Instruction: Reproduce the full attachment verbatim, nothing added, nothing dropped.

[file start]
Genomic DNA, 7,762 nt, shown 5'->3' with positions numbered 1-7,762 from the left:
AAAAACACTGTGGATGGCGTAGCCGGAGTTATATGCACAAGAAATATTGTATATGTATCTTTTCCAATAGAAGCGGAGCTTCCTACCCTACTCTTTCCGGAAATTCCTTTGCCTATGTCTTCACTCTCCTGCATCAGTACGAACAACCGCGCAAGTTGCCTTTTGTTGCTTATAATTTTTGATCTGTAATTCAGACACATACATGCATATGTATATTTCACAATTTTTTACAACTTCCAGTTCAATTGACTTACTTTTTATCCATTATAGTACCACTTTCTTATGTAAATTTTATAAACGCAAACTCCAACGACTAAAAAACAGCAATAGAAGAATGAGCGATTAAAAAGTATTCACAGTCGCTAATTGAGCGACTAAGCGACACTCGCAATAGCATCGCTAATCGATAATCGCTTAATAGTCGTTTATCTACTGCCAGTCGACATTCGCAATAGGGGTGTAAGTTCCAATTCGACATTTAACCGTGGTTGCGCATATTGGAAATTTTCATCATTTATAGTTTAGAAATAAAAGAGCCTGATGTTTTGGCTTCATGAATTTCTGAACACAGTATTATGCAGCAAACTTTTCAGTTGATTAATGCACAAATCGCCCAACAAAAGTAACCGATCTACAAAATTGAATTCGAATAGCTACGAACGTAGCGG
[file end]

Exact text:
Genomic DNA, 7,762 nt, shown 5'->3' with positions numbered 1-7,762 from the left:
AAAAACACTGTGGATGGCGTAGCCGGAGTTATATGCACAAGAAATATTGTATATGTATCTTTTCCAATAGAAGCGGAGCTTCCTACCCTACTCTTTCCGGAAATTCCTTTGCCTATGTCTTCACTCTCCTGCATCAGTACGAACAACCGCGCAAGTTGCCTTTTGTTGCTTATAATTTTTGATCTGTAATTCAGACACATACATGCATATGTATATTTCACAATTTTTTACAACTTCCAGTTCAATTGACTTACTTTTTATCCATTATAGTACCACTTTCTTATGTAAATTTTATAAACGCAAACTCCAACGACTAAAAAACAGCAATAGAAGAATGAGCGATTAAAAAGTATTCACAGTCGCTAATTGAGCGACTAAGCGACACTCGCAATAGCATCGCTAATCGATAATCGCTTAATAGTCGTTTATCTACTGCCAGTCGACATTCGCAATAGGGGTGTAAGTTCCAATTCGACATTTAACCGTGGTTGCGCATATTGGAAATTTTCATCATTTATAGTTTAGAAATAAAAGAGCCTGATGTTTTGGCTTCATGAATTTCTGAACACAGTATTATGCAGCAAACTTTTCAGTTGATTAATGCACAAATCGCCCAACAAAAGTAACCGATCTACAAAATTGAATTCGAATAGCTACGAACGTAGCGG